Frontiers in Psychology 07/2013; 4:383. DOI:10.3389/fpsyg.2013.00383 · 2.80 Impact Factor
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    • "Along with structural changes in the brain, executive function (defined as the set of mental control processes that permit goal-directed behavior) develops dramatically between childhood and adolescence (Travis and Tecce, 1998). In the development of executive function, for example, age-related gain has been reported in inhibitory control (Van der Molen, 2000), working memory (Casey et al., 2000; Vuontela et al., 2003), task switching (Cepeda et al., 2000), adaptive problem solving (Chelune and Baer, 1986), and various other planning and problem solving tasks (Welsh et al., 1991). Executive function is also related to the control of attention (Cowan et al., 2005), an important element of information processing that is embodied in the central executive component in theoretical conceptions of working memory (Cowan, 1988). "
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    Frontiers in Physiology 04/2013; 4:87. DOI:10.3389/fphys.2013.00087 · 3.53 Impact Factor
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    • "Executive function is defined as a set of cognitive control processes that permit goal-directed behavior and that develop dramatically between childhood and adolescence [7]. In studies on the development of executive function, for example, age-related gain has been reported in working memory [8,9], inhibitory control [10], task switching [11], control of attention [12], adaptive problem solving [13], and various other planning and problem-solving tasks [14]. Recently, we demonstrated the development of several cognitive functions in elementary school and junior high school students using paper-and-pencil and computerized cognitive function tests which are used in the present study as well [15]. "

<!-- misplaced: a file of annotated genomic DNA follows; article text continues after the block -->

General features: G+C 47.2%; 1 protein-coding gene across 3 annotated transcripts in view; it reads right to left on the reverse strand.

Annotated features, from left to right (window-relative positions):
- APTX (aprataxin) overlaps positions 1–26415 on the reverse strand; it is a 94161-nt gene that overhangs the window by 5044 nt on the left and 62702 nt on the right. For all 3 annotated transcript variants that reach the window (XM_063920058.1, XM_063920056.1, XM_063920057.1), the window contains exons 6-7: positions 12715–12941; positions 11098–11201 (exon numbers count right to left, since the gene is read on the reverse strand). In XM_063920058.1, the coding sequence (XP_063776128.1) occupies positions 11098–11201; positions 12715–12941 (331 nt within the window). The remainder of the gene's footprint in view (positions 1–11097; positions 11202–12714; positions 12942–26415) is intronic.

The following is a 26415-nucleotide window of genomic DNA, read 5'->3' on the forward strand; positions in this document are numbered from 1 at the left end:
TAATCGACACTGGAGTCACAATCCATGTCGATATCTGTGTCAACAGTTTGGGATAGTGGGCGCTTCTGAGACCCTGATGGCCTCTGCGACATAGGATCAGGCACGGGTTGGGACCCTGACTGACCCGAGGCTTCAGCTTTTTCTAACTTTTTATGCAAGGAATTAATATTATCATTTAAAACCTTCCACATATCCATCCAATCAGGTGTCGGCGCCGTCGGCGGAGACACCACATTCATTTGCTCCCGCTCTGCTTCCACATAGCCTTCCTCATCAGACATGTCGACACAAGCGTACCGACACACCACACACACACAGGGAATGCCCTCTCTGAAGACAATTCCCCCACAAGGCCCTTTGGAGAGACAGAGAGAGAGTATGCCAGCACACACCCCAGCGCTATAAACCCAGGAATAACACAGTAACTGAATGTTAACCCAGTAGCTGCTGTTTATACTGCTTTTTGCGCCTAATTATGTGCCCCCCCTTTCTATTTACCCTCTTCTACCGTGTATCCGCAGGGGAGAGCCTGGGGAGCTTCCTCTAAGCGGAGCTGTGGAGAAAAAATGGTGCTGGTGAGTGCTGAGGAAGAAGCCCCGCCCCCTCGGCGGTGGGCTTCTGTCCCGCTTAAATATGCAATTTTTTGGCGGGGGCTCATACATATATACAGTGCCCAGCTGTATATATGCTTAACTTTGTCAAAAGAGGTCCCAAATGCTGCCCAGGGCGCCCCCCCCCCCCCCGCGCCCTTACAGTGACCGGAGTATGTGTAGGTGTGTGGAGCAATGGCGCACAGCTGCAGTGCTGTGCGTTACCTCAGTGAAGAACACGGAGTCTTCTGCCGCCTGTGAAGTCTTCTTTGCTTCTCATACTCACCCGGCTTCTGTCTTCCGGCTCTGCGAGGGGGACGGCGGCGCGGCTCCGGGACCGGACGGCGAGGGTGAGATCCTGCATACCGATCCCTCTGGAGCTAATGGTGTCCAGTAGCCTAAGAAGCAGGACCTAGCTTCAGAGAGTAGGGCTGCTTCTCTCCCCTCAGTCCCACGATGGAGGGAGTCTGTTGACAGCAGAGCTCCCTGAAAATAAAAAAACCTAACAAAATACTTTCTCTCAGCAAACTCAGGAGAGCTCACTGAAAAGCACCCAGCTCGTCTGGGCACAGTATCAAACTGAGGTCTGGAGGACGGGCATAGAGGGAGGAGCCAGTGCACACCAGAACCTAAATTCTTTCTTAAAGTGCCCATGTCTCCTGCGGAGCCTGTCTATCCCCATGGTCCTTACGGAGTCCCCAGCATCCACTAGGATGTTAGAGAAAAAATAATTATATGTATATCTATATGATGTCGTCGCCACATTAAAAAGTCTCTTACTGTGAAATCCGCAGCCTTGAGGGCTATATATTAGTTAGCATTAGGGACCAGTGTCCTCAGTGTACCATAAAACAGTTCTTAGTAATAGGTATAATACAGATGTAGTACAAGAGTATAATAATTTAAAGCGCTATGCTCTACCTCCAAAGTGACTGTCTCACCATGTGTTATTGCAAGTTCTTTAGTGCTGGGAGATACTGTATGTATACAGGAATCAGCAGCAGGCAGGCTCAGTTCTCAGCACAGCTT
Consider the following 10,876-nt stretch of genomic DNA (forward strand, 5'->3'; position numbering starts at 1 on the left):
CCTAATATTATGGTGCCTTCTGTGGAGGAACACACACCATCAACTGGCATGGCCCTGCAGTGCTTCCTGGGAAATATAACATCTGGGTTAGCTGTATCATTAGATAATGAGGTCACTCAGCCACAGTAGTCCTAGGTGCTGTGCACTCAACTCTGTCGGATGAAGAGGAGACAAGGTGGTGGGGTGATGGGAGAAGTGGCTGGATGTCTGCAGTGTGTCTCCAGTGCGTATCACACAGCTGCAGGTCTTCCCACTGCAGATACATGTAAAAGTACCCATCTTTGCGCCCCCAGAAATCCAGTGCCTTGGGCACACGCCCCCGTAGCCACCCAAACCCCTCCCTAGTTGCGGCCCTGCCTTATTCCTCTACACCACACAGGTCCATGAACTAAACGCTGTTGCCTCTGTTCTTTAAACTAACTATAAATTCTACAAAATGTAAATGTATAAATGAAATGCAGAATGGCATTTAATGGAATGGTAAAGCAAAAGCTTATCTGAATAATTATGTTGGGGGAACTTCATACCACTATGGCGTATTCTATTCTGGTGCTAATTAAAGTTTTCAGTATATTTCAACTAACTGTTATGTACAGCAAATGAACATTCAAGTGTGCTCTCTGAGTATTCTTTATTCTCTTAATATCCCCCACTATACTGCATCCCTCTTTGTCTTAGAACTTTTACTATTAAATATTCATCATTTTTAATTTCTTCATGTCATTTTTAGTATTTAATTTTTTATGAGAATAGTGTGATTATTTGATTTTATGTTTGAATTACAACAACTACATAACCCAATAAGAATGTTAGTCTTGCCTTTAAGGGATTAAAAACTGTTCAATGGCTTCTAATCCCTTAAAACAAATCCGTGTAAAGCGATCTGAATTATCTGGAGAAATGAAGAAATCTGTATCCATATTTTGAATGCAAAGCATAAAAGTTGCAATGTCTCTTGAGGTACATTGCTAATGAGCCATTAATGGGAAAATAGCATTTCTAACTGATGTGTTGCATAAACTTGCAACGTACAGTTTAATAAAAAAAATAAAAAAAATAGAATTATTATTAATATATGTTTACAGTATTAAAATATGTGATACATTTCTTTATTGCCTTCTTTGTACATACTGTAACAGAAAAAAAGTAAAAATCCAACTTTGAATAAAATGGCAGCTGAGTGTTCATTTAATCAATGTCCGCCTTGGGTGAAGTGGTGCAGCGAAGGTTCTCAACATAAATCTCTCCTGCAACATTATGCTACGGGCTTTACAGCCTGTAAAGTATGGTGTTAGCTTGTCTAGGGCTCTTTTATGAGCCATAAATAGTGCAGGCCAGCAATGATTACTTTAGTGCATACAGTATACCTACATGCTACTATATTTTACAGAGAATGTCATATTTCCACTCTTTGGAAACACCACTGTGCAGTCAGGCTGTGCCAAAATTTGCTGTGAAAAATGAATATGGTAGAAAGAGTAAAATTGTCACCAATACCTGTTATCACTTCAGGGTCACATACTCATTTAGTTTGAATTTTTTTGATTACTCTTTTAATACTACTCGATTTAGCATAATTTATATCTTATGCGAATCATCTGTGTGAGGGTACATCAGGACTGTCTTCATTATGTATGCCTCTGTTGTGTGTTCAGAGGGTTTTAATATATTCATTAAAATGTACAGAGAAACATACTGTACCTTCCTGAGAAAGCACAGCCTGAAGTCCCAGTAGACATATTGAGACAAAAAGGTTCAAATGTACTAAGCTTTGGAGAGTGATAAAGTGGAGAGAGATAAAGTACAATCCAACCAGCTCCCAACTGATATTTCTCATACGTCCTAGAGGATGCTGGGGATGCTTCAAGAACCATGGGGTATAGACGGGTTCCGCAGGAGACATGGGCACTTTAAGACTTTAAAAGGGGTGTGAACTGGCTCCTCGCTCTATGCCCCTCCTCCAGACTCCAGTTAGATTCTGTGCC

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    ABSTRACT: Fatigue is a common complaint among elementary and junior high school students, and is known to be associated with reduced academic performance. Recently, we demonstrated that fatigue was correlated with decreased cognitive function in these students. However, no studies have identified cognitive predictors of fatigue. Therefore, we attempted to determine independent cognitive predictors of fatigue in these students. We performed a prospective cohort study. One hundred and forty-two elementary and junior high school students without fatigue participated. They completed a variety of paper-and-pencil tests, including list learning and list recall tests, kana pick-out test, semantic fluency test, figure copying test, digit span forward test, and symbol digit modalities test. The participants also completed computerized cognitive tests (tasks A to E on the modified advanced trail making test). These cognitive tests were used to evaluate motor- and information-processing speed, immediate and delayed memory function, auditory and visual attention, divided and switching attention, retrieval of learned material, and spatial construction. One year after the tests, a questionnaire about fatigue (Japanese version of the Chalder Fatigue Scale) was administered to all the participants. After the follow-up period, we confirmed 40 cases of fatigue among 118 students. In multivariate logistic regression analyses adjusted for grades and gender, poorer performance on visual information-processing speed and attention tasks was associated with increased risk of fatigue. Reduced visual information-processing speed and poor attention are independent predictors of fatigue in elementary and junior high school students.